Disadvantages of Leaving the EU
Compromising Free Trade
Being a member of the EU enables Britain to benefit from the EU market where it gets access to over 500 million consumers that are within the EU member countries (The Economist, 2012). Free trade with these states enables the UK to gain a substantial market for its goods and services, which enables it expands economically as well as better off its trade payment balances. Leaving the EU, therefore, implies that the trading with other EU members will attract taxes and other trade restrictions. For this reason, being in the EU, therefore, is imperative than being a non-member. For instance, according to The Economist (2012), the UK has sold goods worth more than £400 a year, which represents about 52% of its entire product sales. Therefore, on the basis of these statistics it is evident that the EU provides the largest market for the UK’s products and services and thus an exit will be detrimental to the UK’s economy. Moreover, the EU‘s plans to create one of the world’s biggest free trading block with the US is undergoing and, therefore, if the negotiations bear fruits, the UK will be on the losing end to find a new major trading partner.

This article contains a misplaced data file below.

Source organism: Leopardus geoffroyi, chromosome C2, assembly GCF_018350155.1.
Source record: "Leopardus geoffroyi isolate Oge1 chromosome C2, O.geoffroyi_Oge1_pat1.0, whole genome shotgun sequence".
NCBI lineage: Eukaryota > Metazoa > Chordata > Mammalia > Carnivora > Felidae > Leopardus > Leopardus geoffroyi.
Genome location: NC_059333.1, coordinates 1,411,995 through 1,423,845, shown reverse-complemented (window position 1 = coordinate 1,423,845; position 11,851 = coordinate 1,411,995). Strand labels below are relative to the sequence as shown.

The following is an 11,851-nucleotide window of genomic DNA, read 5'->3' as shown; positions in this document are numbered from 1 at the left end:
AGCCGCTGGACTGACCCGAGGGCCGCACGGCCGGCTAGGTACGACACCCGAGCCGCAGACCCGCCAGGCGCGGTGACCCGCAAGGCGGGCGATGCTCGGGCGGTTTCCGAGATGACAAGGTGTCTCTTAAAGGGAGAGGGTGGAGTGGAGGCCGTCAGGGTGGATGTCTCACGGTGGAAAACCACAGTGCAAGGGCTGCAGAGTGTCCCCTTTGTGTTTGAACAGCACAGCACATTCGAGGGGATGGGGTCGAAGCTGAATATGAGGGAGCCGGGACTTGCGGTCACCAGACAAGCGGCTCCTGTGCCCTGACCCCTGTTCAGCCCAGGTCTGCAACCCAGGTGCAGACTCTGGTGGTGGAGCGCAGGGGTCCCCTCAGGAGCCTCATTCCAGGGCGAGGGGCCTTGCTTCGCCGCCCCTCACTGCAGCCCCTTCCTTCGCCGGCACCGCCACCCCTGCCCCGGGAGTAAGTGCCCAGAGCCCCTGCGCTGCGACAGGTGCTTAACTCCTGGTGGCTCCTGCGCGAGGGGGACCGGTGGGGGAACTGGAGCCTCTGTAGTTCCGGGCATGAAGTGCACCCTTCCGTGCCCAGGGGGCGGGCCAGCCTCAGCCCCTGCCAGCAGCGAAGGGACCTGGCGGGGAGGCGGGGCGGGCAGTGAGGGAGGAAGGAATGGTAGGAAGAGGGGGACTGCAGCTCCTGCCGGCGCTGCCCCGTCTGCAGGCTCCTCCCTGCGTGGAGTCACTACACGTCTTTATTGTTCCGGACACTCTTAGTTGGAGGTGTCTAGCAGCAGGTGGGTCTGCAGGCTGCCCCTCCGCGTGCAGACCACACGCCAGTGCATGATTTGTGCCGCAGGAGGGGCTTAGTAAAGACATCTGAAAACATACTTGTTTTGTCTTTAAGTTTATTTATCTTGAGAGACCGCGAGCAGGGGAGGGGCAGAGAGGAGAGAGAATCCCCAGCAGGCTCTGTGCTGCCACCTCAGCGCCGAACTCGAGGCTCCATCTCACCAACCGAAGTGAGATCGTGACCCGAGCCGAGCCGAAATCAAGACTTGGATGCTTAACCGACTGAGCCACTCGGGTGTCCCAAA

Loss of Major Investors
Opportunistic investors in the UK are likely to exit if the free trade benefits the UK gets from the EU zone cease because they will be obliged to incur the trade restriction costs that they had previously tried to avoid (The Economist, 2012). Therefore, if the costs becomes too heavy for their investments, the investors will possibly exit from the UK to another nation that is a member of the EU so that they can continue leveraging from the free trade arrangements of the EU integration. Thus, this would have a very big impact on Britain’s economy and perhaps result in a downward trend on the economic gains of the country.
Ultimately, it is evident that a UK’s pull-out from the EU has both advantages and disadvantages to the UK’s economic growth and development. However, because the advantages outweigh the disadvantages, it is justifiable to say that a pull-out is a better option since the disadvantages can be overcome. For instance, loss of free trade benefits is single most significant disadvantage that the UK will be faced with in dealing with the remaining EU members. However, the UK can seek other lucrative opportunities and trade partners such as the U.S., Switzerland, Japan and other emerging economies. Therefore, the UK’s departure from the EU region, as opposed to being negative, is a more favourable choice for the global growth and advancement of the UK’s economic prospects.